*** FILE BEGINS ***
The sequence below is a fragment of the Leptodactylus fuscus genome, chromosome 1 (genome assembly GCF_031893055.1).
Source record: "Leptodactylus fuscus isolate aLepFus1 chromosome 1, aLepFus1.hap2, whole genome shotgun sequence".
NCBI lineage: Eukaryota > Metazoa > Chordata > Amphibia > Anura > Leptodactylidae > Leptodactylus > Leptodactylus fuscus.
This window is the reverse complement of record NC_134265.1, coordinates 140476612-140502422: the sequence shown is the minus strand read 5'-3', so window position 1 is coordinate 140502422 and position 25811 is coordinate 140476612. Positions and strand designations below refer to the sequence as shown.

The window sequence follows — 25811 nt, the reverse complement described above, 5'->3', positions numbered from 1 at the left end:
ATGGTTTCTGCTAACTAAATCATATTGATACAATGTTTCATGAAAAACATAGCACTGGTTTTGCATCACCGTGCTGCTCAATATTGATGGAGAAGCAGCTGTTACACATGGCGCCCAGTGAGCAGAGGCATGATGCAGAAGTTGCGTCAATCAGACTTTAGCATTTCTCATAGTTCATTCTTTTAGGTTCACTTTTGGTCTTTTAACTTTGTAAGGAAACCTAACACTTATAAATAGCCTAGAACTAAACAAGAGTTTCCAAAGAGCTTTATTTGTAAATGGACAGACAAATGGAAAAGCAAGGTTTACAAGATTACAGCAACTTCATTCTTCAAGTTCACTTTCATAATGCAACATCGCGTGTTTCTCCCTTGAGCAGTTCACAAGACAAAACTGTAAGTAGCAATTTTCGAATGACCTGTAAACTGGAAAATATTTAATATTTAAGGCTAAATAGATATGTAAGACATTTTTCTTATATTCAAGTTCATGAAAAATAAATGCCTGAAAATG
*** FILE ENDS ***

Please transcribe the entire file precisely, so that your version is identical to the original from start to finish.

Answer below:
The sequence below is a fragment of the Leptodactylus fuscus genome, chromosome 1 (genome assembly GCF_031893055.1).
Source record: "Leptodactylus fuscus isolate aLepFus1 chromosome 1, aLepFus1.hap2, whole genome shotgun sequence".
NCBI lineage: Eukaryota > Metazoa > Chordata > Amphibia > Anura > Leptodactylidae > Leptodactylus > Leptodactylus fuscus.
This window is the reverse complement of record NC_134265.1, coordinates 140476612-140502422: the sequence shown is the minus strand read 5'-3', so window position 1 is coordinate 140502422 and position 25811 is coordinate 140476612. Positions and strand designations below refer to the sequence as shown.

The window sequence follows — 25811 nt, the reverse complement described above, 5'->3', positions numbered from 1 at the left end:
ATGGTTTCTGCTAACTAAATCATATTGATACAATGTTTCATGAAAAACATAGCACTGGTTTTGCATCACCGTGCTGCTCAATATTGATGGAGAAGCAGCTGTTACACATGGCGCCCAGTGAGCAGAGGCATGATGCAGAAGTTGCGTCAATCAGACTTTAGCATTTCTCATAGTTCATTCTTTTAGGTTCACTTTTGGTCTTTTAACTTTGTAAGGAAACCTAACACTTATAAATAGCCTAGAACTAAACAAGAGTTTCCAAAGAGCTTTATTTGTAAATGGACAGACAAATGGAAAAGCAAGGTTTACAAGATTACAGCAACTTCATTCTTCAAGTTCACTTTCATAATGCAACATCGCGTGTTTCTCCCTTGAGCAGTTCACAAGACAAAACTGTAAGTAGCAATTTTCGAATGACCTGTAAACTGGAAAATATTTAATATTTAAGGCTAAATAGATATGTAAGACATTTTTCTTATATTCAAGTTCATGAAAAATAAATGCCTGAAAATG